Handicapped gardening comes with its own challenges when growing vegetables or even planting flowers. Whether you're in a wheelchair, using a walker, have arthritis, find kneeling difficult, have weak wrists, or a
host of other ailments, the joy of gardening can seem impossible.
Because physical challenges for some gardeners come in a variety of impairment, the most common challenge is accessibility to your vegetable garden. With a little planning, this should not be a problem too difficult to overcome.
Take a look around and see what area of your vegetable garden is difficult to reach especially in a wheelchair or when using a walker. When scouting the terrain, keep in mind all areas of your vegetable garden that you need to reach for planting and harvesting.
Make a diagram of your garden area that needs improvement beginning from your door. If you use a wheelchair then you must allow for a width of three feet and an area where you can maneuver your wheelchair when you turn around. If you use a walker, then it is a good idea to design your pathway for a chair or bench in case you might wish to rest. An important reminder is to also look above. Are there any trees near your pathway and if so, remove any low hanging branches that may obstruct your travel.
There are several designs you can choose from to create an accessible pathway however, some are more expensive than others. Whatever your choice, the pathway must be level and smooth and offer little resistance to the movement of your wheelchair. Types of pathways cover the gambit from bricks, flagstone, asphalt, boards, to a smooth dirt pathway. Whatever your choice, allow for water to drain after a rainfall.
Handicapped gardening can be a formidable task when it comes to bending over to till the soil or plant and care for your plants. Fortunately, there are several gardening methods you can use to create a vegetable garden that's just right for you.
For beginner gardening enthusiasts, I would suggest you start with a small vegetable garden so that you are not overwhelmed from taking on too large a garden area while learning how to grow healthy plants you can enjoy come harvest time.
This also holds true not only for handicapped gardening but also for beginner gardeners without any physical impairment. Too often I hear beginner vegetable gardeners tell me they gave up gardening because it's too much and nothing grew. So, start small planting only a few vegetables the first year and as you learn how to make your vegetable plants healthy, you can increase the size of your garden next year. However, if you are an experienced handicapped gardener, then of course,full speed ahead,
For ease of approach and comfort when tending to your plants, a container vegetable garden, or a raised bed garden are definitely two methods of vegetable gardening I would recommend. Just be sure the raised bed is high enough and not too wide for reaching in to plant and harvest. An optimum width should be no more than four feet. Also, position the raised bed so you have access to all sides.
If you decide to use container pots, you may have to raise them for ease of comfort. You can place the pot on some sort of pedestal so you don't have to bend in an uncomfortable position when working with your plants. If you would like a larger vegetable garden, then use more containers as space allows.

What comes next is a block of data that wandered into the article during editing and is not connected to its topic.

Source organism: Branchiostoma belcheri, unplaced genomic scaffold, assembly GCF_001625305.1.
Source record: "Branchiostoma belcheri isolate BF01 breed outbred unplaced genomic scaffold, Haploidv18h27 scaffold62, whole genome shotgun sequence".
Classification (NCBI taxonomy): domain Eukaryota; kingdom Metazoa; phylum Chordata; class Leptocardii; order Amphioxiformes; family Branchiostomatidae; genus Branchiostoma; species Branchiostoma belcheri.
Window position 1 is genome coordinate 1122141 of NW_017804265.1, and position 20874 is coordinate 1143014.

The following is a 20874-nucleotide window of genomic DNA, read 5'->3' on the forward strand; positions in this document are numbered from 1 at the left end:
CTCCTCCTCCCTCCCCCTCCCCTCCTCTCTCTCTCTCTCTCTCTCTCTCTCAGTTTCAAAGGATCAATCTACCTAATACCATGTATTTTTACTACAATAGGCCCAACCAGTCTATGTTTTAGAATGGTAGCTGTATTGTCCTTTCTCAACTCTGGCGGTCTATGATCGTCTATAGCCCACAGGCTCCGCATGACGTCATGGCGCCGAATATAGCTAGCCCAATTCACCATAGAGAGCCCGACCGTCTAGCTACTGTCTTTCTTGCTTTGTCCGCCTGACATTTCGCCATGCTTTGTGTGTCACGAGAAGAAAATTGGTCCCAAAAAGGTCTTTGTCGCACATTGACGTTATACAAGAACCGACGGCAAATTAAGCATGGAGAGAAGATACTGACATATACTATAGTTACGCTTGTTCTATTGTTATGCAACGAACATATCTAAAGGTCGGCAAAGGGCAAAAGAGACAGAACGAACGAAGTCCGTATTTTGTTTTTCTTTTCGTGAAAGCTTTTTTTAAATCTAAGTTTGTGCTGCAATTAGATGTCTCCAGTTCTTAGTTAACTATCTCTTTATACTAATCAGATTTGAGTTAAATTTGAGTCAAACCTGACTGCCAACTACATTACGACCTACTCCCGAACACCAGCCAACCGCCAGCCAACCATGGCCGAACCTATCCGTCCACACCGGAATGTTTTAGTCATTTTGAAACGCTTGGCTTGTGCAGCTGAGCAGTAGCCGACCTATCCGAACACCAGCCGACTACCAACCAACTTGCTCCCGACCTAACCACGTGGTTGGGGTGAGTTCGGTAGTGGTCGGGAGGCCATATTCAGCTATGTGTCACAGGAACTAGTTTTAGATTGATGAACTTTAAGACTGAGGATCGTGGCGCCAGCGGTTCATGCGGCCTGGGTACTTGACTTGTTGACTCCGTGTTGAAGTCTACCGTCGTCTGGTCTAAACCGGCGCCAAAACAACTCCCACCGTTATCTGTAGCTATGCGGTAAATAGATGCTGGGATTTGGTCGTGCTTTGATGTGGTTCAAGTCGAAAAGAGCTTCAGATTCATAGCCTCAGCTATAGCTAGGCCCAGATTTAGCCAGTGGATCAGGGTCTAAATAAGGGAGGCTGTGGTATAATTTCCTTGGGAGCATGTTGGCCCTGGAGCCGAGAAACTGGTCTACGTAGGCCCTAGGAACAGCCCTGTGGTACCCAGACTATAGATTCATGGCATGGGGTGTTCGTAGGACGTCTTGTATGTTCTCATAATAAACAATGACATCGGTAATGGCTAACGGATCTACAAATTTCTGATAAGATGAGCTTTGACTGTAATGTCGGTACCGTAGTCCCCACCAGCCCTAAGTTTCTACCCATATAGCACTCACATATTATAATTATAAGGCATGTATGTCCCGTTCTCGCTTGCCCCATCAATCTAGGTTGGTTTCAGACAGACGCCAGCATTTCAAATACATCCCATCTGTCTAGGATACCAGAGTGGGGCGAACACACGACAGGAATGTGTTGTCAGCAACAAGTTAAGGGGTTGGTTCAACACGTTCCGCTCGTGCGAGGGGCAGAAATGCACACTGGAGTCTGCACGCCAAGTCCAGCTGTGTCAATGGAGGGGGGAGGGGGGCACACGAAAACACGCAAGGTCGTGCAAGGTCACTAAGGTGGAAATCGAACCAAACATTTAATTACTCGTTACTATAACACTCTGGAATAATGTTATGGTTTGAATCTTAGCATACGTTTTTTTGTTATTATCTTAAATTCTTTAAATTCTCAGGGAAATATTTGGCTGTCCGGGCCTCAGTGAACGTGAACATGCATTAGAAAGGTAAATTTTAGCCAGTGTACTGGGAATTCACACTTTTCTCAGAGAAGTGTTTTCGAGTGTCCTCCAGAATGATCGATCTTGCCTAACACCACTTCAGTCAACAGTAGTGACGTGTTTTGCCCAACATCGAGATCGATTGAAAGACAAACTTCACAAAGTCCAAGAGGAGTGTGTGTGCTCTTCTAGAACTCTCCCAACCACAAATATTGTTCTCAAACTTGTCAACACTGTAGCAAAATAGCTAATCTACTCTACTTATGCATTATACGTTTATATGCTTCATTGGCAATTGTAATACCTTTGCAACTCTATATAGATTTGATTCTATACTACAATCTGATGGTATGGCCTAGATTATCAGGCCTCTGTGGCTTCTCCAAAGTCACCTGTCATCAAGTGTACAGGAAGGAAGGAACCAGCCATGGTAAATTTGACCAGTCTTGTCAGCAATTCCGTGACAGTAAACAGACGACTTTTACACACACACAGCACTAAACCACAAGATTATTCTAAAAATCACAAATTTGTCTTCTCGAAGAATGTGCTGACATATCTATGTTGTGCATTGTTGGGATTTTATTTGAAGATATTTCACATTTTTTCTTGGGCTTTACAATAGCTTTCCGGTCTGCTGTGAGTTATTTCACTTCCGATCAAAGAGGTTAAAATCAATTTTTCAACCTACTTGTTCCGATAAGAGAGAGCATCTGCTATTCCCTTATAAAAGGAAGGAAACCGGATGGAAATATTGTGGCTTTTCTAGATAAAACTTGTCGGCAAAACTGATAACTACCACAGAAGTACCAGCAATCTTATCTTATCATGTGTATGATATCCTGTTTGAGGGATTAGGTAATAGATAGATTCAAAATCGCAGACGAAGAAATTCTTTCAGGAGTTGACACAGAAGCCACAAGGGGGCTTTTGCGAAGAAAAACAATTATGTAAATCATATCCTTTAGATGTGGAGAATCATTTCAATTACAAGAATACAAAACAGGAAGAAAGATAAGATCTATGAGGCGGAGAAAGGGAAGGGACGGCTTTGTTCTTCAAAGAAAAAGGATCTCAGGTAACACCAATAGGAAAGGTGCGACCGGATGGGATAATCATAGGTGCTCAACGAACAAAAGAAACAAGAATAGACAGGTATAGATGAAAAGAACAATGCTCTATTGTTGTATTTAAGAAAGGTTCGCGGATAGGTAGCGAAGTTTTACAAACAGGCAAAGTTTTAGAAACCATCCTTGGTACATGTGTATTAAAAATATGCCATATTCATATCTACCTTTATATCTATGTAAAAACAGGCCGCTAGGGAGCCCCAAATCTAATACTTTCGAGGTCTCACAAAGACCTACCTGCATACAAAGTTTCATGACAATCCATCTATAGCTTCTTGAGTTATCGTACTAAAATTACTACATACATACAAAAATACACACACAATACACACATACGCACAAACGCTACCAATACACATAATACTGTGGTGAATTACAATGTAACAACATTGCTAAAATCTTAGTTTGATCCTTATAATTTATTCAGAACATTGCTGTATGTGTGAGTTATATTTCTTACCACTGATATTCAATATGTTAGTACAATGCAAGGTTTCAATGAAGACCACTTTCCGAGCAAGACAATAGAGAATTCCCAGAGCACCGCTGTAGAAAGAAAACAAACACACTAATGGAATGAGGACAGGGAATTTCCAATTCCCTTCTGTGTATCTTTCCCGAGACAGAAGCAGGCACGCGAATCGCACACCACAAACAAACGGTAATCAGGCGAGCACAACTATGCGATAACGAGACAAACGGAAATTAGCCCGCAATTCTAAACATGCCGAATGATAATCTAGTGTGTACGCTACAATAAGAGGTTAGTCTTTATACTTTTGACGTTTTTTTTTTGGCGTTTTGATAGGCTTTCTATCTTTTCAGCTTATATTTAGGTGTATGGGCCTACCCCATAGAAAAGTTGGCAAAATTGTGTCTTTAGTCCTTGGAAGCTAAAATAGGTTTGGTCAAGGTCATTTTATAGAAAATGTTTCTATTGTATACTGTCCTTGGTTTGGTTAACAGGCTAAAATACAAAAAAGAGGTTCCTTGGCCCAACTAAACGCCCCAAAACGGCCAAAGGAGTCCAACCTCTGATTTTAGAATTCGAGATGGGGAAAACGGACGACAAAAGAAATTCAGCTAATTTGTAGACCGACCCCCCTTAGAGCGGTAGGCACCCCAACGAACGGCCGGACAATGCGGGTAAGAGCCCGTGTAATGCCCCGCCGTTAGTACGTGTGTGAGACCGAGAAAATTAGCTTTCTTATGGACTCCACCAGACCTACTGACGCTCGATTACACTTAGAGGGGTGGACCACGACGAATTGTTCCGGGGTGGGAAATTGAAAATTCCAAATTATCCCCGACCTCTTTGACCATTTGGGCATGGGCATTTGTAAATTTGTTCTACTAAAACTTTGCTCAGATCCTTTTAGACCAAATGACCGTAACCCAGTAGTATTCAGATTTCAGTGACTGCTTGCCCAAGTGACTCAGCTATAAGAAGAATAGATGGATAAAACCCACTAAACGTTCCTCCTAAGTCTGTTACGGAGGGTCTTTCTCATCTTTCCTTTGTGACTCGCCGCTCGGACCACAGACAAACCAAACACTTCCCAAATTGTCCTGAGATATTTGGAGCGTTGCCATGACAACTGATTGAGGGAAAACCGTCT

You may want to consider using container pots for vegetable gardening if you lack sufficient space to have a raised bed built in your garden.
There is also another option available if space is a problem for growing your vegetables. You can purchase a banquet table or any table to fit your garden space. Pay particular attention if
purchasing a table that it is the correct height for comfort and enough space underneath to accommodate a wheelchair.
You can purchase planter boxes at your local gardening store or nursery of varying size to place on your table. This method of handicapped gardening as well as container gardening is probably the easiest on your pocket book and will allow you to enjoy all the benefits of growing your own vegetables. Several handicapped gardeners said they use this method of growing vegetables and use more than one table for their plants.
Just a few more words before I conclude this article on handicapped gardening.
If a raised bed garden suits your fancy, keep in mind your raised bed should be high enough for comfort. It can be as long as you like but still have enough room around all sides for wheelchair access. The raised bed should be no more than four feet wide so that you don't have to strain yourself when reaching your vegetables. For ideas on building your own raised bed, you may want to read our article on raised bed construction. You will also see pictures of a raised bed been built.
There are several methods you can use for a wheelchair path some more expensive than others. Probably the cheapest would be a dirt pathway that's smooth and hard enough for ease of wheelchair use. The drawback here is that when it rains the path may get muddy. One way to reduce this problem is to grade your pathway so that when it does rain, it will drain to the side of the pathway. A slight bevel in the center of the pathway should do the trick.
Other pathway suggestions is the use of brick, flagstone, or paving with an asphalt surface. I've heard that some handicapped gardeners also use a wooden boardwalk. These suggestions are more expensive than a dirt pathway but require less maintenance.
I have added an additional handicapped gardening article from the University of Minnesota University Extension Dept. for your interest.
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